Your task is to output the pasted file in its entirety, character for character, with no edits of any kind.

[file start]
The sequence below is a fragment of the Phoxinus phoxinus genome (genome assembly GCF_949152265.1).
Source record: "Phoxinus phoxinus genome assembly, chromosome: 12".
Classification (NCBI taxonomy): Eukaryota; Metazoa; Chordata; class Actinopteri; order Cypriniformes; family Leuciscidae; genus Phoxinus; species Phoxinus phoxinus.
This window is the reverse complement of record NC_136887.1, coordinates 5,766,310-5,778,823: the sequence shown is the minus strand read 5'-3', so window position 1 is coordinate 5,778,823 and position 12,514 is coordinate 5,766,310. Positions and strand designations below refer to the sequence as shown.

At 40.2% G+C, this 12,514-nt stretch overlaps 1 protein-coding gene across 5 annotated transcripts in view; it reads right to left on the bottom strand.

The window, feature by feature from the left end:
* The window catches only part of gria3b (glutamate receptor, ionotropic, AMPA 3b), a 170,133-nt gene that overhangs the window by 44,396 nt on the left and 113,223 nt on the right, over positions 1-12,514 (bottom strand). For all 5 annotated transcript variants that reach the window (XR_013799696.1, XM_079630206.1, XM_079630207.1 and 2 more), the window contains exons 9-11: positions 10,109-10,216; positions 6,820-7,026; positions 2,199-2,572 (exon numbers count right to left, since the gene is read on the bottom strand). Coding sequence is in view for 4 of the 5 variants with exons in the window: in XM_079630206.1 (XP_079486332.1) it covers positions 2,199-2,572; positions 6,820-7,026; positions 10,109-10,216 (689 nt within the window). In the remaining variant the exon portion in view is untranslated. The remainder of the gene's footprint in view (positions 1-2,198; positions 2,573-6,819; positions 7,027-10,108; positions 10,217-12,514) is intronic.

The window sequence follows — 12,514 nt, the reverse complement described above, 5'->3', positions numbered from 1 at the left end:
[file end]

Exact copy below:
The sequence below is a fragment of the Phoxinus phoxinus genome (genome assembly GCF_949152265.1).
Source record: "Phoxinus phoxinus genome assembly, chromosome: 12".
Classification (NCBI taxonomy): Eukaryota; Metazoa; Chordata; class Actinopteri; order Cypriniformes; family Leuciscidae; genus Phoxinus; species Phoxinus phoxinus.
This window is the reverse complement of record NC_136887.1, coordinates 5,766,310-5,778,823: the sequence shown is the minus strand read 5'-3', so window position 1 is coordinate 5,778,823 and position 12,514 is coordinate 5,766,310. Positions and strand designations below refer to the sequence as shown.

At 40.2% G+C, this 12,514-nt stretch overlaps 1 protein-coding gene across 5 annotated transcripts in view; it reads right to left on the bottom strand.

The window, feature by feature from the left end:
* The window catches only part of gria3b (glutamate receptor, ionotropic, AMPA 3b), a 170,133-nt gene that overhangs the window by 44,396 nt on the left and 113,223 nt on the right, over positions 1-12,514 (bottom strand). For all 5 annotated transcript variants that reach the window (XR_013799696.1, XM_079630206.1, XM_079630207.1 and 2 more), the window contains exons 9-11: positions 10,109-10,216; positions 6,820-7,026; positions 2,199-2,572 (exon numbers count right to left, since the gene is read on the bottom strand). Coding sequence is in view for 4 of the 5 variants with exons in the window: in XM_079630206.1 (XP_079486332.1) it covers positions 2,199-2,572; positions 6,820-7,026; positions 10,109-10,216 (689 nt within the window). In the remaining variant the exon portion in view is untranslated. The remainder of the gene's footprint in view (positions 1-2,198; positions 2,573-6,819; positions 7,027-10,108; positions 10,217-12,514) is intronic.

The window sequence follows — 12,514 nt, the reverse complement described above, 5'->3', positions numbered from 1 at the left end: